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Home arrow Education arrow Field-Based Learning in Family Life Education: Facilitating High-Impact Experiences in Undergraduate Family Science Programs

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The Professional Sequence and High-Impact Teaching: The Introductory Course

Deborah C. Bailey and Kimberly Tate

Overview

This chapter explains the implementation of several high-impact practices built into the introductory field experience course within our Family Studies’ three-course professional sequence. It will explain how field work, experiential activities, structured journaling, and work group learning communities, are high-impact learning experiences that initiate our Family Studies students into the field of human services.

Course Design

The Family Studies major at Central Michigan University is designed to assist students with understanding the professional component of the major by introducing them to the skills and methods used for designing and implementing family life education programs and family case management. Our faculty designed the curriculum for the major with a commitment to active learning using high-impact practices. Borrowing Kuh’s (2008) philosophy of high-impact practices, our courses are designed

D.C. Bailey (*) • K. Tate

Human Development and Family Studies, Central Michigan University, Mt Pleasant, MI, USA

© The Author(s) 2017

T. Newman, A. Schmitt (eds.), Field-Based Learning in Family Life Education, DOI 10.1007/978-3-319-39874-7_3

with the belief that student development is shaped by many events across educational experiences in college and extends beyond the classroom and into the arena of field experiences. To this goal, we structured a three- course sequence designed to promote deep-level learning by providing structured experiences of field work, skill development, and a capstone internship that demands time, commitment, and full engagement from the students (Brower, 2013; Millis, 2012).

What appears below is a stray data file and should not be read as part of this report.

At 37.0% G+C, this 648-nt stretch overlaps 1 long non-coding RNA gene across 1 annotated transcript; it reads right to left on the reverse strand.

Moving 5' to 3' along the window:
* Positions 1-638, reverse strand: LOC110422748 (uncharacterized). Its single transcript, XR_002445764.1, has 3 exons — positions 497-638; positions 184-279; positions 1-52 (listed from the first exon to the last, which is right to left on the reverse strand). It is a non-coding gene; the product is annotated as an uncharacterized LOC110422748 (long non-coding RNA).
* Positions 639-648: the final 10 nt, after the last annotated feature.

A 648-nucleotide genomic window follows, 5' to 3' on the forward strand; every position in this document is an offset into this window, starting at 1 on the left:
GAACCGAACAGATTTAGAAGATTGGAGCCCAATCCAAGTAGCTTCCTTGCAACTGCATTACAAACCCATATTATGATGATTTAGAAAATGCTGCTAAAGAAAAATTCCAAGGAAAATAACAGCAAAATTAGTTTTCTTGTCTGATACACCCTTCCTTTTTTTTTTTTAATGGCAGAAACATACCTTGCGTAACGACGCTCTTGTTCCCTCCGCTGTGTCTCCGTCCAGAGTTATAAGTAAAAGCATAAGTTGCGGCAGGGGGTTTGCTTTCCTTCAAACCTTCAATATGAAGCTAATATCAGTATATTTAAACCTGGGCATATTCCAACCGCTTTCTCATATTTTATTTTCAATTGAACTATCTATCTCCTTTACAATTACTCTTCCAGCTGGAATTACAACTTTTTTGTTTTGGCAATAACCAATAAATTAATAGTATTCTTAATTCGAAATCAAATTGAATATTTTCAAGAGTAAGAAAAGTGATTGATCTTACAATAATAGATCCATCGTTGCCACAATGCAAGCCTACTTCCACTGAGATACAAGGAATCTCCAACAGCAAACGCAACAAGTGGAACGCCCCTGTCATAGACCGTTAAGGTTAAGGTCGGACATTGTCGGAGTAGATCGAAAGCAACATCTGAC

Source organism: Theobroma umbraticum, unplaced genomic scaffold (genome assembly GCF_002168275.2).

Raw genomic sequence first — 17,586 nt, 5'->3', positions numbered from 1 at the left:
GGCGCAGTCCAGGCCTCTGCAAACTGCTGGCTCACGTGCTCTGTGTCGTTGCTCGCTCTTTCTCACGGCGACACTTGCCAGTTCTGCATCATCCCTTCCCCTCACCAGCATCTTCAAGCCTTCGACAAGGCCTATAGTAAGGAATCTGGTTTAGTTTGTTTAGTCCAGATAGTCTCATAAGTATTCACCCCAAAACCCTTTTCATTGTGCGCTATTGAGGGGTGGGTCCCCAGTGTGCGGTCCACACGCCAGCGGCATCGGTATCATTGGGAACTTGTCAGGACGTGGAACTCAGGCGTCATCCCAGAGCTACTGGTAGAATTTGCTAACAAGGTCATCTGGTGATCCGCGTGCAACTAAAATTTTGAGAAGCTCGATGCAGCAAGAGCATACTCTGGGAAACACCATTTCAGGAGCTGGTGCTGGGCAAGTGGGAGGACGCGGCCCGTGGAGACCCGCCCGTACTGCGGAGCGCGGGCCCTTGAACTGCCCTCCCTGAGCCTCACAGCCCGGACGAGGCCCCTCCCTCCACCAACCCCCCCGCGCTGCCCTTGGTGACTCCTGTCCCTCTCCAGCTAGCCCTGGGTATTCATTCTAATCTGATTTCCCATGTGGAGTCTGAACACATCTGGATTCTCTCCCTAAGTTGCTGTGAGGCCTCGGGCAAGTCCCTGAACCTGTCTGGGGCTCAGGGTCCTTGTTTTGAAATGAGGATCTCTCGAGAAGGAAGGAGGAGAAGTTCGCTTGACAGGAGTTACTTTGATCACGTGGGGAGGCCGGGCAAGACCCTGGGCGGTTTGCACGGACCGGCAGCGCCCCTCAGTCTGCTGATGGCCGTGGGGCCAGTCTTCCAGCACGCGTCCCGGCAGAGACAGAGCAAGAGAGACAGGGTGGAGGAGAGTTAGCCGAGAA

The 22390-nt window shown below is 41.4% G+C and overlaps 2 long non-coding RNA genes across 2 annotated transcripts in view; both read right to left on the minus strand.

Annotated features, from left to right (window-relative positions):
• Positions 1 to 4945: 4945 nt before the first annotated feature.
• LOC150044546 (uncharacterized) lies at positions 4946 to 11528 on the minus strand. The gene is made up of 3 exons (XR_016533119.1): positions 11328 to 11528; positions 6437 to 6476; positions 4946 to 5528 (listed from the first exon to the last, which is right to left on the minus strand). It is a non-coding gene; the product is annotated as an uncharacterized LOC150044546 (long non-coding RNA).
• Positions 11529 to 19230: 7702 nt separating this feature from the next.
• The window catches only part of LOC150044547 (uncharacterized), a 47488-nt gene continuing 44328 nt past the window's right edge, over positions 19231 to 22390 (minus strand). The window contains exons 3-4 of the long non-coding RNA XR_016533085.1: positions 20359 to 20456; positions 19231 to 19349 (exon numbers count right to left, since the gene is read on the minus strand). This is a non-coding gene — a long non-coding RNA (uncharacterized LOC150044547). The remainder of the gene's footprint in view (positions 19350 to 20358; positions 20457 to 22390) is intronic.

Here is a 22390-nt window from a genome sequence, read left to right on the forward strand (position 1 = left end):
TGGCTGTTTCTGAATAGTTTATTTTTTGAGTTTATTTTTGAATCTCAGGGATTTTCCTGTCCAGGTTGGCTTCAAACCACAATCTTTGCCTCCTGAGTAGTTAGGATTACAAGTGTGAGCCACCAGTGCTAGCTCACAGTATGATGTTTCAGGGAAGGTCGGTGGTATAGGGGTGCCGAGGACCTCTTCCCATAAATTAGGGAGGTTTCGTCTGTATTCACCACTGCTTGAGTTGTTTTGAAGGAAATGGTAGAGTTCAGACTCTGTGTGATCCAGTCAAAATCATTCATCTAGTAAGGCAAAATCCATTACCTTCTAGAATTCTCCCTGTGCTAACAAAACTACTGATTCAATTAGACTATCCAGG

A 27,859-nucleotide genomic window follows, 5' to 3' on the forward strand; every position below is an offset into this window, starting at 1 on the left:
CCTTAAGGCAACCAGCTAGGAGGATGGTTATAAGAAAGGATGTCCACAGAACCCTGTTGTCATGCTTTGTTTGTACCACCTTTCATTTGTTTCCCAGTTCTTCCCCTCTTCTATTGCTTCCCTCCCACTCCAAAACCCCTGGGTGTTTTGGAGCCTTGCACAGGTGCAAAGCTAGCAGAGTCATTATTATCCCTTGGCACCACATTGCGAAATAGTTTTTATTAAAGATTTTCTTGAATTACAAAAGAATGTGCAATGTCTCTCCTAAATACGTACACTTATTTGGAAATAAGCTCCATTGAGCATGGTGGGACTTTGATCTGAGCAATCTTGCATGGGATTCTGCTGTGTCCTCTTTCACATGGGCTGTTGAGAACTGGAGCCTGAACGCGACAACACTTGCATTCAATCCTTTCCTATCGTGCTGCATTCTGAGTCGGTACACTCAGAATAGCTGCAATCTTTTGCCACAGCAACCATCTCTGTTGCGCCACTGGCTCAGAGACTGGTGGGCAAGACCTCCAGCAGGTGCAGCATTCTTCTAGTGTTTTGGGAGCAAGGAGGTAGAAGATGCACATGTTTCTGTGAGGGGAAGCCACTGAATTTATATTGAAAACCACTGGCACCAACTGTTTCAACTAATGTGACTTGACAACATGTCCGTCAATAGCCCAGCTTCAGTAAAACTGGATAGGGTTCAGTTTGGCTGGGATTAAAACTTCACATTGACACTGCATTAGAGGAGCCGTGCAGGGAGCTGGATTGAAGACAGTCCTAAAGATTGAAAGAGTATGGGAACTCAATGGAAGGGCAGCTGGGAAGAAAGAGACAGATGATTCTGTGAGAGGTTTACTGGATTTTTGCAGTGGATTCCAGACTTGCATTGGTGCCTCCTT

The sequence of three courses begins with a semester introduction to the professions served by the Human Development and Family Studies degrees (HDF 219 Field Work), followed by a semester of training in the skills and methods of interviewing assessment and programming (HDF 319 Skills and Methods), and then concludes with an internship semester focusing on applying family life education skills, methods, and theory while fulfilling an internship with a human service agency (HDF 419 Internship). This chapter explains the introduction to this professional sequence and the implementation of high-impact practices that aids students in clarification of their career goals while focusing on the development of helping skills. The key high-impact practices that we use for the Field Work course will be identified and followed with an explanation of practice. The chapter ends with identification of two challenges that we encounter with high-impact practices and steps taken to resolve these problems.

 
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